In the summer of 1764, Sir William Johnson (Superintendent of Indian Affairs) and over two thousand chiefs representing twenty-four First Nations met on the shores of the Niagara River to negotiate the Treaty of Niagara — an agreement between the British Crown and the Indigenous peoples. This treaty, symbolized by the Covenant Chain Wampum, is seen by many Indigenous peoples as the birth of modern Canada, despite the fact that it has been mostly ignored by successive Canadian governments since.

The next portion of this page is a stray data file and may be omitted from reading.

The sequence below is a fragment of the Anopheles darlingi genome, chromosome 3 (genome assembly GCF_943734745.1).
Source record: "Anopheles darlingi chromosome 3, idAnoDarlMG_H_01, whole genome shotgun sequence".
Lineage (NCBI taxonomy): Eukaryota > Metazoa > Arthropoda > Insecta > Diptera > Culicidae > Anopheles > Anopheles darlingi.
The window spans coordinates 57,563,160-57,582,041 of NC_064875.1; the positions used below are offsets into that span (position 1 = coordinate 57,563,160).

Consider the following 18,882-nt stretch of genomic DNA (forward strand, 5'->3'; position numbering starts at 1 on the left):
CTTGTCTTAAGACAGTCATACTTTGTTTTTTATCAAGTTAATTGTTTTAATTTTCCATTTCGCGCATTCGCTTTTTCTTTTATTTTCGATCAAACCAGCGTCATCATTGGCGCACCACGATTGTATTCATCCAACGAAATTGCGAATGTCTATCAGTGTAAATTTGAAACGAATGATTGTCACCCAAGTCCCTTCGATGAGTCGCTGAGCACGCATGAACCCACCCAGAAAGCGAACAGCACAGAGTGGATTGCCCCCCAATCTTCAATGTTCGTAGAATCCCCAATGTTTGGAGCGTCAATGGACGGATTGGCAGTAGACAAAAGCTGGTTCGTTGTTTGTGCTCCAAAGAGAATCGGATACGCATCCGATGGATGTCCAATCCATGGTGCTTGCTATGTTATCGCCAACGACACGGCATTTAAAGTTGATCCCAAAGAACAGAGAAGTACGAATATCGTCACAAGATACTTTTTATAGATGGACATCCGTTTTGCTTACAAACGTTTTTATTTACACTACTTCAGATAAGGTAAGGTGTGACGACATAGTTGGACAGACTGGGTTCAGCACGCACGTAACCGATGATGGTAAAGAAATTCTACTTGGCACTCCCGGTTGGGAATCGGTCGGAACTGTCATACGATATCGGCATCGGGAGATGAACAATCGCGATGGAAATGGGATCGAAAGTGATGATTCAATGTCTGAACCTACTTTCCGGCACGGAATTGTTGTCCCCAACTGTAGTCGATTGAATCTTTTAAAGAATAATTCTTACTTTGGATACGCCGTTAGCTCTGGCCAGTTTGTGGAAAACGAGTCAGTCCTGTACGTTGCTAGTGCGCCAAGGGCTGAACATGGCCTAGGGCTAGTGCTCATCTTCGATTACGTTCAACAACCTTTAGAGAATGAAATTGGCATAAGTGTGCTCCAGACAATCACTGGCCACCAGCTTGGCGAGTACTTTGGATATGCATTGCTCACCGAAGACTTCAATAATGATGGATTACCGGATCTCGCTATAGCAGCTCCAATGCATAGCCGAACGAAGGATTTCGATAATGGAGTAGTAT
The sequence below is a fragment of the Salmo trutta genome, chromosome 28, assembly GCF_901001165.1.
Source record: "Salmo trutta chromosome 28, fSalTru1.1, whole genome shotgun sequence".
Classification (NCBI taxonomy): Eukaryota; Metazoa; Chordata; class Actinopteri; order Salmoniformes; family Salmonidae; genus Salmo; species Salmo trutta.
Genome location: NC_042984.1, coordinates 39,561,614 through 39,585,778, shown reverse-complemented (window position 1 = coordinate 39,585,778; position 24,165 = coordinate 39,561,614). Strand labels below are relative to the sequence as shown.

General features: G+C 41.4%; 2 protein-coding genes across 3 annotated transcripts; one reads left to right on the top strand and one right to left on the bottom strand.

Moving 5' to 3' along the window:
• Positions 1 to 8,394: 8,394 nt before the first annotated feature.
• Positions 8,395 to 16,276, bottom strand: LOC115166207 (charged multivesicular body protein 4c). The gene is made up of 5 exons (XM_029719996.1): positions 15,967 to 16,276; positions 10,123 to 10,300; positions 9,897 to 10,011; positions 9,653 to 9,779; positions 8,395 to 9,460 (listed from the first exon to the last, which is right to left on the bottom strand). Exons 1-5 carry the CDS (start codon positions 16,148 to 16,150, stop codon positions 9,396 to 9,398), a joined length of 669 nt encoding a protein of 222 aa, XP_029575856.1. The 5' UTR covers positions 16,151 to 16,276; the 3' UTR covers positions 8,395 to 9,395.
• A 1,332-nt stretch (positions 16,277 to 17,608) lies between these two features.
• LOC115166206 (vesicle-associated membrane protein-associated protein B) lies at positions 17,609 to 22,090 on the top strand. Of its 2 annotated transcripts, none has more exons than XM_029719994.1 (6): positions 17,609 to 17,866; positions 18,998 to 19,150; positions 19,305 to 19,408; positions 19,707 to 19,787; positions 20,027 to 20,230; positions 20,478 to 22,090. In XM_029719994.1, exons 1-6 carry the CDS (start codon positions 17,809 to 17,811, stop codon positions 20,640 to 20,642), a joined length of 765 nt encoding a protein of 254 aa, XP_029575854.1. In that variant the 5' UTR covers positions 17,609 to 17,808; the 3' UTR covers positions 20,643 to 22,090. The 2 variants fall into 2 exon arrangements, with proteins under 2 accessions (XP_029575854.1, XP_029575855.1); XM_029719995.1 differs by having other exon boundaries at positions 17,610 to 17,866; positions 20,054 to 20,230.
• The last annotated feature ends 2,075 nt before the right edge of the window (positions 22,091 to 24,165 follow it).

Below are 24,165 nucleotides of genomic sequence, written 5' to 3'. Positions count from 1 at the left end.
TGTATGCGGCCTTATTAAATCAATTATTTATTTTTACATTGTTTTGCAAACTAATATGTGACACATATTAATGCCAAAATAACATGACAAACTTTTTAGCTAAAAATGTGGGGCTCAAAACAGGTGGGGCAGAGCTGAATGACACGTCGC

The Queen at the Council Fire is the first book to examine the Covenant Chain relationship since its inception. In particular, the book explores the role of what Walter Bagehot calls “the Dignified Crown,” which, though constrained by the traditions of responsible government, remains one of the few institutions able to polish the Covenant Chain and help Canada along the path to reconciliation. The book concludes with concrete suggestions for representatives of the Dignified Crown to strengthen their relationships with Indigenous peoples.